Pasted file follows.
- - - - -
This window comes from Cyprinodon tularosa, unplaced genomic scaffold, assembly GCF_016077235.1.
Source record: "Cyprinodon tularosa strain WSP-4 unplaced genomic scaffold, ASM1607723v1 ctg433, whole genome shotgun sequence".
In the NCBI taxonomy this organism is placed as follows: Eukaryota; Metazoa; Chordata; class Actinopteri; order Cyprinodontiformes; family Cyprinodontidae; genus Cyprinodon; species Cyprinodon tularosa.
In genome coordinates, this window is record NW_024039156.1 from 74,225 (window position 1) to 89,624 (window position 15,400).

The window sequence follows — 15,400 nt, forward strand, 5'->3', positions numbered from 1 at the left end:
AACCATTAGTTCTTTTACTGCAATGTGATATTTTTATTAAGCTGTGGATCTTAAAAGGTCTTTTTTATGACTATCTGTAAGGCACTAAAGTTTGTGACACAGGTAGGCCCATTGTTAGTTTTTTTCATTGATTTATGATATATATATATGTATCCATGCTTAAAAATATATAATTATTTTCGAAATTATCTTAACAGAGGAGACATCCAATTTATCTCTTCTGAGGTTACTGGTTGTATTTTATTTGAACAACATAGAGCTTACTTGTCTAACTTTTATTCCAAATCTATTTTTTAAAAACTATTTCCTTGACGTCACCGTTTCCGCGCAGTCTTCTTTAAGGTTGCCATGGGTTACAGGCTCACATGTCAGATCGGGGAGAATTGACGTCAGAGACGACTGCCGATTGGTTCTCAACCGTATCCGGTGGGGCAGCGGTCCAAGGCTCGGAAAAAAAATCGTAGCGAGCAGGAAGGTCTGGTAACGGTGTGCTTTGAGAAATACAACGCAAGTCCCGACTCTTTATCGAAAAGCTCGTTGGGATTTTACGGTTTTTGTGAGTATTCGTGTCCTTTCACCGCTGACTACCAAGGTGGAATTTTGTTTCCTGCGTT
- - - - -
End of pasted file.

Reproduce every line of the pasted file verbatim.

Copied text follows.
This window comes from Cyprinodon tularosa, unplaced genomic scaffold, assembly GCF_016077235.1.
Source record: "Cyprinodon tularosa strain WSP-4 unplaced genomic scaffold, ASM1607723v1 ctg433, whole genome shotgun sequence".
In the NCBI taxonomy this organism is placed as follows: Eukaryota; Metazoa; Chordata; class Actinopteri; order Cyprinodontiformes; family Cyprinodontidae; genus Cyprinodon; species Cyprinodon tularosa.
In genome coordinates, this window is record NW_024039156.1 from 74,225 (window position 1) to 89,624 (window position 15,400).

The window sequence follows — 15,400 nt, forward strand, 5'->3', positions numbered from 1 at the left end:
AACCATTAGTTCTTTTACTGCAATGTGATATTTTTATTAAGCTGTGGATCTTAAAAGGTCTTTTTTATGACTATCTGTAAGGCACTAAAGTTTGTGACACAGGTAGGCCCATTGTTAGTTTTTTTCATTGATTTATGATATATATATATGTATCCATGCTTAAAAATATATAATTATTTTCGAAATTATCTTAACAGAGGAGACATCCAATTTATCTCTTCTGAGGTTACTGGTTGTATTTTATTTGAACAACATAGAGCTTACTTGTCTAACTTTTATTCCAAATCTATTTTTTAAAAACTATTTCCTTGACGTCACCGTTTCCGCGCAGTCTTCTTTAAGGTTGCCATGGGTTACAGGCTCACATGTCAGATCGGGGAGAATTGACGTCAGAGACGACTGCCGATTGGTTCTCAACCGTATCCGGTGGGGCAGCGGTCCAAGGCTCGGAAAAAAAATCGTAGCGAGCAGGAAGGTCTGGTAACGGTGTGCTTTGAGAAATACAACGCAAGTCCCGACTCTTTATCGAAAAGCTCGTTGGGATTTTACGGTTTTTGTGAGTATTCGTGTCCTTTCACCGCTGACTACCAAGGTGGAATTTTGTTTCCTGCGTT